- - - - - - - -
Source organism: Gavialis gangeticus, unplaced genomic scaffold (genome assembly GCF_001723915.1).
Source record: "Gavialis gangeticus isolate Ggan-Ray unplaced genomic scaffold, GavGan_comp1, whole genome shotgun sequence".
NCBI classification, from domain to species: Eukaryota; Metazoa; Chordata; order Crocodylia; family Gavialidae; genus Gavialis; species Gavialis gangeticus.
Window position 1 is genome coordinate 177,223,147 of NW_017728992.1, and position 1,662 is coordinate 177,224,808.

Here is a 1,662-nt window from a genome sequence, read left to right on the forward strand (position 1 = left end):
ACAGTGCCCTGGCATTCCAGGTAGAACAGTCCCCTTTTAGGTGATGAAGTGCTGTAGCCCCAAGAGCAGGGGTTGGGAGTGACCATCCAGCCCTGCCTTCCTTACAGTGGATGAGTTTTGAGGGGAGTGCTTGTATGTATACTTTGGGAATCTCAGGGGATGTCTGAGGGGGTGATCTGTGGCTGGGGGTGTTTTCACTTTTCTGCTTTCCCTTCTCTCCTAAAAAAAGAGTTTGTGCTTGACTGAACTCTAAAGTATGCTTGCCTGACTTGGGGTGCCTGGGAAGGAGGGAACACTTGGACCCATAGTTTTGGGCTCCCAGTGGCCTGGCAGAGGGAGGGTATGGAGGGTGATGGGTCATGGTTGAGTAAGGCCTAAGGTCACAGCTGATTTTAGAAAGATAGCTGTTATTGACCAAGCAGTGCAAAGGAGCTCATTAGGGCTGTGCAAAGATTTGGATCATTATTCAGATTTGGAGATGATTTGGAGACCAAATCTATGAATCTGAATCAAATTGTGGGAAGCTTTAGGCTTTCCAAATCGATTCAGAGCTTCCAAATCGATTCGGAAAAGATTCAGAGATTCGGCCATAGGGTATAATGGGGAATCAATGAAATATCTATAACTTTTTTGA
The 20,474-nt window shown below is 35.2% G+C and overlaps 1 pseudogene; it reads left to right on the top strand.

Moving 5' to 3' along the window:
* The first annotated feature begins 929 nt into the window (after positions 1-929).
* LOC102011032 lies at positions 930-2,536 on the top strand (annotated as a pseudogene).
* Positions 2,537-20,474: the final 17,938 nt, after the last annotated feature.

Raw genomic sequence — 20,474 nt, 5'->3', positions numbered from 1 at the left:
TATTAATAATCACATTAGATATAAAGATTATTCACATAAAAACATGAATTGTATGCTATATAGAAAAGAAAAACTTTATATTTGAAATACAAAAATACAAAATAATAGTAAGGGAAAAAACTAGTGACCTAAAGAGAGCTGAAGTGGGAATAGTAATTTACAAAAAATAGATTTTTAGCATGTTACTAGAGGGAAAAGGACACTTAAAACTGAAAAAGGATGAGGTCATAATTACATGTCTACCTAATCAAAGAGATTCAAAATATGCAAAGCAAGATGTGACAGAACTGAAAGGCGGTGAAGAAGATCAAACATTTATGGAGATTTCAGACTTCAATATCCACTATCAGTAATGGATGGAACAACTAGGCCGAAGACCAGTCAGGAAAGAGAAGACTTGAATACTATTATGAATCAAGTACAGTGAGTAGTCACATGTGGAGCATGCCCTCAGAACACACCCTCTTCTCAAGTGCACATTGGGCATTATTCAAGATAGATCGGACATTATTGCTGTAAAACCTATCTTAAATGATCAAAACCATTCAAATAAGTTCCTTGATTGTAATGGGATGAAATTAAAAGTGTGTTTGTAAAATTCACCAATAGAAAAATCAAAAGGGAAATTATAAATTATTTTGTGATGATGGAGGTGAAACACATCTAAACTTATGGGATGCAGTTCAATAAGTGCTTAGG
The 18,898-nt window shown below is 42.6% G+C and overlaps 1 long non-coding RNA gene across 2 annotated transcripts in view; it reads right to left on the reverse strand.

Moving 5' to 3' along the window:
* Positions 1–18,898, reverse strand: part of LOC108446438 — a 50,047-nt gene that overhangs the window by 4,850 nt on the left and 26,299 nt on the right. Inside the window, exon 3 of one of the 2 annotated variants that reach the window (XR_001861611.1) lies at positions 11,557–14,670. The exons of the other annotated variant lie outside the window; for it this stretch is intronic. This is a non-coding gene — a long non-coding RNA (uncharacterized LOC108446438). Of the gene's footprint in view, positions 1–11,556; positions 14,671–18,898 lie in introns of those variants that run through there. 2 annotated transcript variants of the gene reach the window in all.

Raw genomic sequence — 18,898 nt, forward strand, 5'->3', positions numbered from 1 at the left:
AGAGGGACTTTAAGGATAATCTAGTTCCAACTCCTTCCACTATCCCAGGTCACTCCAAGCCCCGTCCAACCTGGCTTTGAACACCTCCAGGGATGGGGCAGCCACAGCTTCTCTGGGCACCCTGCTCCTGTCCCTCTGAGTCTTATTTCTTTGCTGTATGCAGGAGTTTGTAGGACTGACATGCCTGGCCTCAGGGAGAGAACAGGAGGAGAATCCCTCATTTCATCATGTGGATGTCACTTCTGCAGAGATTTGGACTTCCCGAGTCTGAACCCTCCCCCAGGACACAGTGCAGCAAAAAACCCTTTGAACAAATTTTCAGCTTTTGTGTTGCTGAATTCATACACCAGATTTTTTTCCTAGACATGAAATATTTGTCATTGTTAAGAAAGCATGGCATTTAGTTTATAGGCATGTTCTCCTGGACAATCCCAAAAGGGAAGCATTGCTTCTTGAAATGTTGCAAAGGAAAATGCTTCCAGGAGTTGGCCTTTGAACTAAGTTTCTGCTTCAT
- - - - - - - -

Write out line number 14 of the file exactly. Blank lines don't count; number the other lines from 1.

The 18,898-nt window shown below is 42.6% G+C and overlaps 1 long non-coding RNA gene across 2 annotated transcripts in view; it reads right to left on the reverse strand.